Since some scoring methods provide results interpretable as binding energies or free energies, while others provide scores without well-defined units, the first non-comment line of your file must state whether you are providing energies or scores. This line must take one of the following forms:
If your results are given as energies, the units must be in units of kcal/mol.
Each subsequent non-comment line of the file comprises the identifier of one ligand for the protein target in question; your ranking of the ligand within the set, where 1 corresponds to maximal affinity; and your computed binding energy, free energy, or score. These three items should be separated by commas.
The template file is prefilled with the list of ligand identifiers, for your convenience.
Separate files will be used for the smaller “FEP” prediction sets (see below). However, if you used a free energy method for all of the compounds, you can use the present file format to document these calculations.
If you used a free energy method, such as FEP or TI, to compute the absolute or relative binding free energies of the compounds in the small HSP90 “FEP” compound sets, please submit these predictions in a free energy tgz file. The name of a free energy tgz file must include the string “free_energy”, so that the file name has the form *free_energy*.tgz, except that the strings “score” and “dock” may not be in the file name. Note that you are free to submit both ligand scores for the full set of compounds (above), and also free energy calculations for any or all of these smaller sets. Each free_energy tgz file should include the results from a single free energy protocol for all of the compound sets that you applied this protocol.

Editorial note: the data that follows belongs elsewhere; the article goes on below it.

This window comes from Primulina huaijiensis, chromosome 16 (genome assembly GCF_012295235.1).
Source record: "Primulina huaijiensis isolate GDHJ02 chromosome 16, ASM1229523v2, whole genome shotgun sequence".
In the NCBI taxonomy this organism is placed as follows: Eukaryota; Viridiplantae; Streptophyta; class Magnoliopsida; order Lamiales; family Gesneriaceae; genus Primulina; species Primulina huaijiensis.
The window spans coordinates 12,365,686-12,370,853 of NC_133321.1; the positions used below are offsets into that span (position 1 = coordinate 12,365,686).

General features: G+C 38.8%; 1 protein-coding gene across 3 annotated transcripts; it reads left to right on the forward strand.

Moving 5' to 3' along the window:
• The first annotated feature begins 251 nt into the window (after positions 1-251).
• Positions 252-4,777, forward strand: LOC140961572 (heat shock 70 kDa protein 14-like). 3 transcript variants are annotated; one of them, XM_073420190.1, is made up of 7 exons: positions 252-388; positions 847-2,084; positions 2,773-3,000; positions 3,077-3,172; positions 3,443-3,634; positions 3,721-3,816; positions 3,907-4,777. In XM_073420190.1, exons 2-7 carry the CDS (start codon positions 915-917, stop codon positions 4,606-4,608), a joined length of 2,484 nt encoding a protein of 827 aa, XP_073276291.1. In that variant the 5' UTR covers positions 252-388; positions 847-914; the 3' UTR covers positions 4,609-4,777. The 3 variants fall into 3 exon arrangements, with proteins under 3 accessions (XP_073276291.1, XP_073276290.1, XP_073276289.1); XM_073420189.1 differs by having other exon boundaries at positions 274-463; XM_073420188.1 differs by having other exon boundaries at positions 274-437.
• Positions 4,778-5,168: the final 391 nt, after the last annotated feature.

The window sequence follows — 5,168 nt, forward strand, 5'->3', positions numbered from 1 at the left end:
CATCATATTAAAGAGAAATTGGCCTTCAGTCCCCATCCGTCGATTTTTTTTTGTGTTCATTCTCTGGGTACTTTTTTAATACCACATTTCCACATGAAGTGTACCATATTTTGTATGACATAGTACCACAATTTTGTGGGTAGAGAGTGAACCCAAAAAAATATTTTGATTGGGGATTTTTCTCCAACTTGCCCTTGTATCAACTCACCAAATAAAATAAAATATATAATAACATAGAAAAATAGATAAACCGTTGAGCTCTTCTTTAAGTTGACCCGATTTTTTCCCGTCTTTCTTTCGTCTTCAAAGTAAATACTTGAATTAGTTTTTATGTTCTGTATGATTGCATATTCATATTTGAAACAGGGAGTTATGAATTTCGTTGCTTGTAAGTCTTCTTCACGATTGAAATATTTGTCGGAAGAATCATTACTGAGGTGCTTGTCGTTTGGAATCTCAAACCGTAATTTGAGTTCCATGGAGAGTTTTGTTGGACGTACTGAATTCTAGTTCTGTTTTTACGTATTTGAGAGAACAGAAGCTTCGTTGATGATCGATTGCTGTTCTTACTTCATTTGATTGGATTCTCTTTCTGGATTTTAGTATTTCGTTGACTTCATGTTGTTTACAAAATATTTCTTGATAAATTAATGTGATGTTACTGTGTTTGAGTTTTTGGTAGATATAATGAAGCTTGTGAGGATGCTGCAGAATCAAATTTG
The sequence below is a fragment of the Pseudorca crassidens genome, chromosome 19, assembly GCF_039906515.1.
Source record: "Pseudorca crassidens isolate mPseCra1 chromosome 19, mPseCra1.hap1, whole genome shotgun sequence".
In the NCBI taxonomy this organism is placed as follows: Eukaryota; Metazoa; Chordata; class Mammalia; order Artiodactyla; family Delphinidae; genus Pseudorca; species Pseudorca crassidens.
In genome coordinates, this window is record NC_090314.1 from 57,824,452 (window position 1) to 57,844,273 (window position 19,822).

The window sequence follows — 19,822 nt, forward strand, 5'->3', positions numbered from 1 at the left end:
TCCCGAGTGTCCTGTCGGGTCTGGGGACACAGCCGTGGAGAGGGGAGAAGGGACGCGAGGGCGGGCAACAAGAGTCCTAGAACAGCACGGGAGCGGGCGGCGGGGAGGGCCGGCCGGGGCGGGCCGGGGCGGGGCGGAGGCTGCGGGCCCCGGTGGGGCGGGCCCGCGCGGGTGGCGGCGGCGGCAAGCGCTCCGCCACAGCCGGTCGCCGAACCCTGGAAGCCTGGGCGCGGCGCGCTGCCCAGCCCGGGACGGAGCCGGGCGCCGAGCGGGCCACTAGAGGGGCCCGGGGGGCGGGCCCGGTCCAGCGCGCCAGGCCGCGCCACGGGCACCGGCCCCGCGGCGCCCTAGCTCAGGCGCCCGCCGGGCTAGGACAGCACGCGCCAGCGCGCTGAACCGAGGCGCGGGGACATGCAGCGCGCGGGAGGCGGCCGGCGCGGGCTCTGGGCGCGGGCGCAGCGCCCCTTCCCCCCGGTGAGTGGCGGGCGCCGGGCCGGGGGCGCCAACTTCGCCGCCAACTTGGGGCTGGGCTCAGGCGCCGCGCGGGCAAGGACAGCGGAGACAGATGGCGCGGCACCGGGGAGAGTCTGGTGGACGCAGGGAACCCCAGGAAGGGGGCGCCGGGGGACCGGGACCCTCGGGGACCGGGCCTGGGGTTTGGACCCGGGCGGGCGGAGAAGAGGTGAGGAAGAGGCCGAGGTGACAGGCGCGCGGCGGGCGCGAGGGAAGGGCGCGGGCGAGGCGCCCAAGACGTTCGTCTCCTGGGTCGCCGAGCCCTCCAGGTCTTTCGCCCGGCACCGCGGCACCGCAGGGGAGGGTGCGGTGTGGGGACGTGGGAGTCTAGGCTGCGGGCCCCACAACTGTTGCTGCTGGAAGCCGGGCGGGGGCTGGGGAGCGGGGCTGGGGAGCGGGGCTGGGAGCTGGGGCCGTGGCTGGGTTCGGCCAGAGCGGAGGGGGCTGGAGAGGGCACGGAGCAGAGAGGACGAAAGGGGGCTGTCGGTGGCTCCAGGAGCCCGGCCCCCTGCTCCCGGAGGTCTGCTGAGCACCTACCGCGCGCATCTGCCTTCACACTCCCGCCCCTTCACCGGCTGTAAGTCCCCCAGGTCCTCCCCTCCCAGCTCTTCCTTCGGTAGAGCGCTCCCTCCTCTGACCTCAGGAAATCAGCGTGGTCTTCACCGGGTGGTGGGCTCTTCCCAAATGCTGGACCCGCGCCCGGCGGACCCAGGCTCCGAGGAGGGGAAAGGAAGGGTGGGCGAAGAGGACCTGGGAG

The free energy calculation protocol file must be named FreeEnergyProtocol.txt, and it must contain a brief, structured summary, in the form of a plain-text document, of how you scored the ligands according to predicted affinity for the target protein. A template file is provided for your convenience, as is a sample filled-out file. Lines beginning with a hash-tag (#) may be included as comments. The file must contain the following components, as illustrated in the template and example. The required components are the same as those for the pose prediction file, though the methodology used may well be different.
As shown in the free energy template and example files, the free energies for each set of compounds should be submitted in a format similar to that used for ligand scoring, and named according to set; e.g., FreeEnergiesSet1.csv, FreeEnergiesSet2.csv, FreeEnergiesSet3.csv. Thus, each line should list one ligand, followed by the predicted binding free energy (kcal/mol), and then by your estimate of the numerical uncertainty (standard error of the mean) in the prediction due to limitations in sampling. If you computed relative binding free energies, the results should all be referenced to the first ligand listed (see template), which hence should be assigned a free energy of 0.0 with zero uncertainty.